Is breá liom tú

Earlier yesterday I noticed a Facebook notification that a friend’s birthday had arrived. Along with that notification I noticed it was my mother’s sister’s birthday as well. I clicked on the notification where it allowed me to wish my aunt a happy birthday and typed, “Happy Birthday! I love you!” before clicking on the same place in the friend’s notification to wish him a happy birthday, too.

Then something happened that I didn’t realize until hours later when that friend “liked” my birthday wish to him. I am still not sure if it’s because Facebook auto-populated my greeting to him or if it’s because I was still half asleep when doing both greetings, but my greeting to this friend ended up identical to that of my aunt’s, “Happy Birthday! I love you!”

Almost instantly I could feel my face flush with redness. How could I have made such a goof!?!? This friend isn’t even someone I am close to. I haven’t seen him in person in most of a decade and when I did last see him we weren’t really more than friendly coworkers. Had there been chance for more to develop it would have flopped with 110% certainty: He’s a smoker. He’s a recreational drug user. He’s not taken care of himself AT ALL. And he has some other health concerns I’ll not mention here exactly. In so many ways he is someone who could never be a spouse to me, or even much of a good friend really and he’s someone I NEVER see or hang out with… And yet there I was saying, “I love you!” to him. Ridiculous.

Ridiculous? Why? I spent about 10 minutes in intense debate with myself: How did I let that slip? Should I edit my post to his page to remove the last three words? Is he laughing at me? Would others see this and wonder?

I remember when, once upon a time, I listened to “regular” radio in my car instead of satellite radio and usually had it tuned to a specific local station where the main host is a guy named “Dave Smiley.” The Smiley Morning Show had no shortage of antics and many were amusing. I recall that whenever they took a call from listeners, which could be hilarious or quite serious, Dave would always close the call by saying, “Ok. Thanks for the call. I love you.” He didn’t do it as a joke or facetiously or anything. He didn’t make a big deal out of it, but just said it. A time or two I recall some of the cohosts expressing how they are uncomfortable saying that to just anyone. And I recall thinking how mean that they wouldn’t want everyone they encounter to feel loved by at least one person. And yet there I was practically embarrassed that I “accidentally” said it to someone AND was concerned what they and others might think.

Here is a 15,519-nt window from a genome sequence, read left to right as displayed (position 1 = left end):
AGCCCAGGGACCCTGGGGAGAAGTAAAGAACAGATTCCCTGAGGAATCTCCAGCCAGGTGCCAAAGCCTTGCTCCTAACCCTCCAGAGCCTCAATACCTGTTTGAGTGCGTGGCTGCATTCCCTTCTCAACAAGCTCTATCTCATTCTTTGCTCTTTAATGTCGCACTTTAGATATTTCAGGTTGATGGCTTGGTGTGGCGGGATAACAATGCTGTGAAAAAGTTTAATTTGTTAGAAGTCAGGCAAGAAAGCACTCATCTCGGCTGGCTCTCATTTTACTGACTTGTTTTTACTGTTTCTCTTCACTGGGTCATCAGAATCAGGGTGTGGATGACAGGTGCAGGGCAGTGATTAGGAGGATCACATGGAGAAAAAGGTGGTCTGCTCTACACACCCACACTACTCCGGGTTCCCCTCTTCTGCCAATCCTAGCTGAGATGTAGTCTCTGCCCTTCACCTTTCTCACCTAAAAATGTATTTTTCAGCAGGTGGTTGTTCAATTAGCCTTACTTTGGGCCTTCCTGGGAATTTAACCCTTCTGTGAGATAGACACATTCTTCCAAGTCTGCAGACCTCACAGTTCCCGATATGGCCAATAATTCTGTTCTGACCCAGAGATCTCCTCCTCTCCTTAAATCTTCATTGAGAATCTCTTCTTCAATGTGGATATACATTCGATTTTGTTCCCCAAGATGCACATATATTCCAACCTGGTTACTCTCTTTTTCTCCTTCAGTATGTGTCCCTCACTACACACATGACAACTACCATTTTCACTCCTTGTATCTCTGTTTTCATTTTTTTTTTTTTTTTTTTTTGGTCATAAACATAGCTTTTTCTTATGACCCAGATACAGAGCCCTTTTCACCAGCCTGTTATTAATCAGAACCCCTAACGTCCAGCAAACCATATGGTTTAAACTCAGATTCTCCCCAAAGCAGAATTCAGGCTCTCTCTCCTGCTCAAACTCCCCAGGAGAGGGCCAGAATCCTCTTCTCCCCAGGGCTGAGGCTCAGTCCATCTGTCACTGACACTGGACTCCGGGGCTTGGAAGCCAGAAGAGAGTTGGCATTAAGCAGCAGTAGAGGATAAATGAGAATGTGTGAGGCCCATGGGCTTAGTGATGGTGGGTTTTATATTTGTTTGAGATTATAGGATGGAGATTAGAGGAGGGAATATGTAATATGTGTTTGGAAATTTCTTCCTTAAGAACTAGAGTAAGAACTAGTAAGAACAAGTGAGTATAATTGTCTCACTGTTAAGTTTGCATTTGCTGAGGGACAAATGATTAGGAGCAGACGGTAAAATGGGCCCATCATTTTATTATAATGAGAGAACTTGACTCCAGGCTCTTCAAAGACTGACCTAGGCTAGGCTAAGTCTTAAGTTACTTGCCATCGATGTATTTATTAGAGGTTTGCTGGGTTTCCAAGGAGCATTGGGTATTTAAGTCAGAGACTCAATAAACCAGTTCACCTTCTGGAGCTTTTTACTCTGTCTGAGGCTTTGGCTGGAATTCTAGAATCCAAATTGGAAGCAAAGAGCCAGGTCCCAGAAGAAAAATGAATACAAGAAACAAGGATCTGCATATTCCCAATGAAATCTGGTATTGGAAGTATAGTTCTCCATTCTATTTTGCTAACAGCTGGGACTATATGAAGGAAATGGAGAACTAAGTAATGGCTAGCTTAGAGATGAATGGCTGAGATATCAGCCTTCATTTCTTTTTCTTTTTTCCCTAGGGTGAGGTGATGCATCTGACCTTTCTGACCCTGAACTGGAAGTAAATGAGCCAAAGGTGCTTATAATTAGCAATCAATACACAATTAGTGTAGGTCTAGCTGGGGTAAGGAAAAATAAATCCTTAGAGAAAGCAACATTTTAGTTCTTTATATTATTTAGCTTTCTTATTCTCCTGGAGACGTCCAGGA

How ridiculous! Saying, “I love you” a hundred times a day to perfect strangers doesn’t make it meaningless or cheapened. Your actions surrounding those words are what do that. And I’m increasingly convinced, in today’s world, that those who reserve this phrase for a guarded and select few are as exclusive as the most hateful Abrahamic extremists because that reservation is a form of personal withdrawal that only serves to create more division between a group called, “Those I Love” and another one called, “Those I Do Not Love.” Whenever people have thought they knew the mind of God so well as to discern which other people would fall into one group or the other, then we’ve seen the foulest hatred and murder. This is not to say that if you don’t “love” someone then you automatically “hate” them. But please think about what it actually means to have those two groups in your life.

I’d like to say that my face went red because subconsciously I was ashamed of having divided my world into those I love and those I do not. That would be giving myself far too much credit, though. My face went red not only because I do have those two groups within my personal existence, but also because I was shamefully ignorant of this and what it actually means or implies.

Dear reader, regardless of your personal background – whether, your guidance tells you to “love your neighbor as your self” or to experience the same Atman within every living thing, or whatever – do try to love all, and do not, like me, be caught embarrassed by it.

Aum Shri Mahaganeshaya Namaha
Aum Shanti

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